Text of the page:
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Optimization of Text Input

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Invited talk at the Dagstuhl Seminar on Computational Interactivity. I presented my PhD work on the optimization of text input methods.
More information:
http://www.dagstuhl.de/de/programm/kalender/semhp/?semnr=17232
Also see: http://computationalinteraction.org

Published in: Science
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Optimization of Text Input

  1. 1. Optimization ofText Input Anna Feit, Doctoral student, Aalto University Dagstuhl Seminar on Computational Interactivity, 06.06.2017
  2. 2. … Mid-air hand gestures for text input
  3. 3. A B C … Z space ? … 27 letters32 gestures 1033 mappings Which hand gesture to use for which letter?
  4. 4. Decisions: For each letter and gesture, assign the letter to the gesture or not. Constraints: No letter / gesture is assigned more than once. Evaluation criteria: Evaluate each design and pick the best one. 1033 feasible designs
  5. 5. Mathematical or algorithmic method to find the best design in the space • Search very large design spaces • Efficient and rigorous process • Quantitative guarantees on the goodness of the outcome • Explicitly trade-off different criteria and constraints Optimization
  6. 6. Challenges Formulation Objectives Optimization Formulation of the design problem and space, identification of design variables and constraints argmin 𝐾 ෍ 𝑘𝜖𝐾 ෍ 𝑙𝜖𝐾 𝐶 𝐾(𝑘, 𝑙) Modeling of evaluation criteria and combination into a fast to compute objective function (interaction cost) Mathematical solver or approximation algorithm to efficiently and thoroughly search the design space Objective 1 Objective2
  7. 7. The (quadratic) letter assignment problem Given: n letters – 𝑖, 𝑗 𝜖 𝛴 m gestures – 𝑘, 𝑙 𝜖 𝐺 Let: 𝑥𝑖𝑘 = 1 if letter 𝑖 is assigned to gesture 𝑘, 𝑥𝑖𝑘 = 0 otherwise 𝐗 = {𝑥𝑖𝑘 | ∀ 𝑖 𝜖 𝛴, 𝑘 𝜖 𝐺, 𝑥𝑖𝑘 𝜖 0,1 } characterises the full design space [Burkhard, 1977] Formulation
  8. 8. Goal: Find the assignment of letters to gestures that minimize the cost of typing one character after another Formulation
  9. 9. [Zhai, Hunter & Smith, 2000] [Light & Anderson, 1993] Formulation [Oulasvirta & Karrenbauer, 2014]
  10. 10. ” It is almost impossible to write correctly French with a keyboard marketed in France” French Ministry of Culture and Communications [Feit, Nancel,Weir, John, Bailly, Karrenbauer, Oulasvirta, upcoming] Formulation
  11. 11. [Feit, Nancel,Weir, John, Bailly, Karrenbauer, Oulasvirta, upcoming] Formulation é è à ù ê Ê É È À ç Ç æ Æ œ Œ ß ẞ þ Þ ð Ð ŋ Ŋ ij IJ ə Ə ʒ Ʒ & θ ı İ @ ™ ® © ſ º ª · ´ ˋ ˆ ¨ ˉ ̲ ˘ ̑ ˇ ˜ ˙ ̣ ̊ ˝ ˵ ¸ ˛ ̦ ̵ ̷ + < > = ± × ÷ ≤ ≥ ≃ % ‰ √ ∞ ¼ ½ ¾ # / | . , ; : ! ? ¡ ¿ … - - — – _ * † ‡ § ( ) [ ] { } “ ” ‘ ’ « » ‚ „ ‹ › € $ £ ¢ ¤ ¥ ₩ ?? ? > 𝟏𝟎 𝟐𝟏𝟑 𝒂𝒔𝒔𝒊𝒈𝒏𝒎𝒆𝒏𝒕𝒔
  12. 12. [Feit, Nancel,Weir, John, Bailly, Karrenbauer, Oulasvirta, upcoming] Formulation è
  13. 13. Objectives • Performance – Fitts’ law weighted by letter pair frequency • QWERTY similarity [Dunlop & Levine 2012] • Word or gesture clarity [Dunlop & Levine 2012, Smith, Bi & Zhai 2015]
  14. 14. Objectives Text entry is a complex task involving cognitive and motor processes. Fast performance involves more than quickly pointing from one key to another • Different performance factors • Different tasks • Different skill levels • Different strategies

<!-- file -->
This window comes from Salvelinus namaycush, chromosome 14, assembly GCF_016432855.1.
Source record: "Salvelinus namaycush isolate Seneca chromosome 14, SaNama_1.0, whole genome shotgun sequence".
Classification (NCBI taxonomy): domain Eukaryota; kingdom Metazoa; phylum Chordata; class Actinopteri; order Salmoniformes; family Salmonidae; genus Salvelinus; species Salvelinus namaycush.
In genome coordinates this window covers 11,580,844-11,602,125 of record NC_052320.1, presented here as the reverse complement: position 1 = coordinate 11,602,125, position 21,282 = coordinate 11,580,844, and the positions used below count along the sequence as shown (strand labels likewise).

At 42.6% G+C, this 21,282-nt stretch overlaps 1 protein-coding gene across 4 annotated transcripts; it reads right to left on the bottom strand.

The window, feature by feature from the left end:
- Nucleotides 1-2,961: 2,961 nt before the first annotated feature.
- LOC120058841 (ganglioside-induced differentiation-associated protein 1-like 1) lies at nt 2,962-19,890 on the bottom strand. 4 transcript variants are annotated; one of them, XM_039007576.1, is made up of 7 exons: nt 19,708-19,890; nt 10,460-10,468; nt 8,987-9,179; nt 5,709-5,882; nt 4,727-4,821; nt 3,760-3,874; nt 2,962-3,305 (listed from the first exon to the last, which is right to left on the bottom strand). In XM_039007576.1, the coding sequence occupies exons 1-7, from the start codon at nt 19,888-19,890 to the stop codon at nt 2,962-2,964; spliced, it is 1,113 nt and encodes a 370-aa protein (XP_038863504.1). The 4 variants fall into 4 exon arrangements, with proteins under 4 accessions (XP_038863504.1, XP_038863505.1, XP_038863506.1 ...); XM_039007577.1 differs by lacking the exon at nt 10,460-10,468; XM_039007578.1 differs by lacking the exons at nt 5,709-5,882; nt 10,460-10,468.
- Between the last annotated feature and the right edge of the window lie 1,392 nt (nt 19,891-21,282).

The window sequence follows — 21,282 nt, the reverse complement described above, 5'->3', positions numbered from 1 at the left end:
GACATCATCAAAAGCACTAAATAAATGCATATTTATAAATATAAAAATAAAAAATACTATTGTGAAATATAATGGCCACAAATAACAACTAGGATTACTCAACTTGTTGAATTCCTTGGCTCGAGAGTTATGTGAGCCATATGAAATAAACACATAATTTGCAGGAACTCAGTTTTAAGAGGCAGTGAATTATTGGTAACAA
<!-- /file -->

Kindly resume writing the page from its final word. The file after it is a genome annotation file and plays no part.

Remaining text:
15. 15. Objectives [How we type, Feit, Weir, Oulasvirta, CHI 2016]
  16. 16. Objectives … |C6| = 0.38 Middle vs. Ring, participant 2046 Non-instructed:Ring Instructed: Middle Gesture performance models based on Fitts’ law and theories of motor control Anatomical comfort: Individuation index for each finger [Investigating the Dexterity of Multi-Finger Input for Mid-AirText Entry, Sridhar, Feit,Theobalt, Oulasvirta, CHI 2015]
  17. 17. Objectives [Feit, Nancel,Weir, John, Bailly, Karrenbauer, Oulasvirta, upcoming] Standardization committee: ”The new keyboard should facilitate typing of correct french, should be easy to learn and intuitive to use” • Performance and ergonomics of typing a special character before or after a letter • Intuitive and easy to learn: • Grouping similar characters • Position similar to QWERTY • Language statistics take into account different typing tasks, e.g. programming, social media usage, formal writing, etc.
  18. 18. Optimization Mathematical, exact methods Linear or Integer Programming, Branch and Bound methods Pro: • Explicit bounds and guarantees on optimality • Fast solvers available, e.g. Gurobi, CPLEX (IBM) Con: • Objective function in closed mathematical form • Not so flexible (e.g. noisy input data, interactive optimization, multi-objectives, etc. ) Heuristic approximation algorithms • Simulated annealing, Genetic algorithms, Biology inspired algorithms etc. Pro: • Straightforward to implement and standard implementations available • Flexible, e.g. combine with simulation models Con: • No bounds or guarantee to find the global optimum • Potentially slow • Formulation of design space and constraints
  19. 19. Optimization [Feit, Nancel,Weir, John, Bailly, Karrenbauer, Oulasvirta, upcoming] Mathematical solver: Gurobi • Guarantees to cover the full design space • Gives explicit bounds • Nevertheless: cannot solve to the global optimum Challenge: integrate optimization with stakeholders’ opinions
  20. 20. Challenges • Multi-objective optimization: weighted sum versus pareto optimization • No ”one size fits all”: trade-off different tasks, skills, strategies, etc. or optimally adapt • Models and input data: efficient, mathematical models, noisy data
  21. 21. (App) Menus (Web) Layouts UI elements Gestures
  22. 22. www.annafeit.de @AnnaFeit Anna Feit Doctoral student, finishing end 2017 Research topics: • Text entry • UI Optimization I also know a bit about: • User modeling • Mid-air input • Eye tracking

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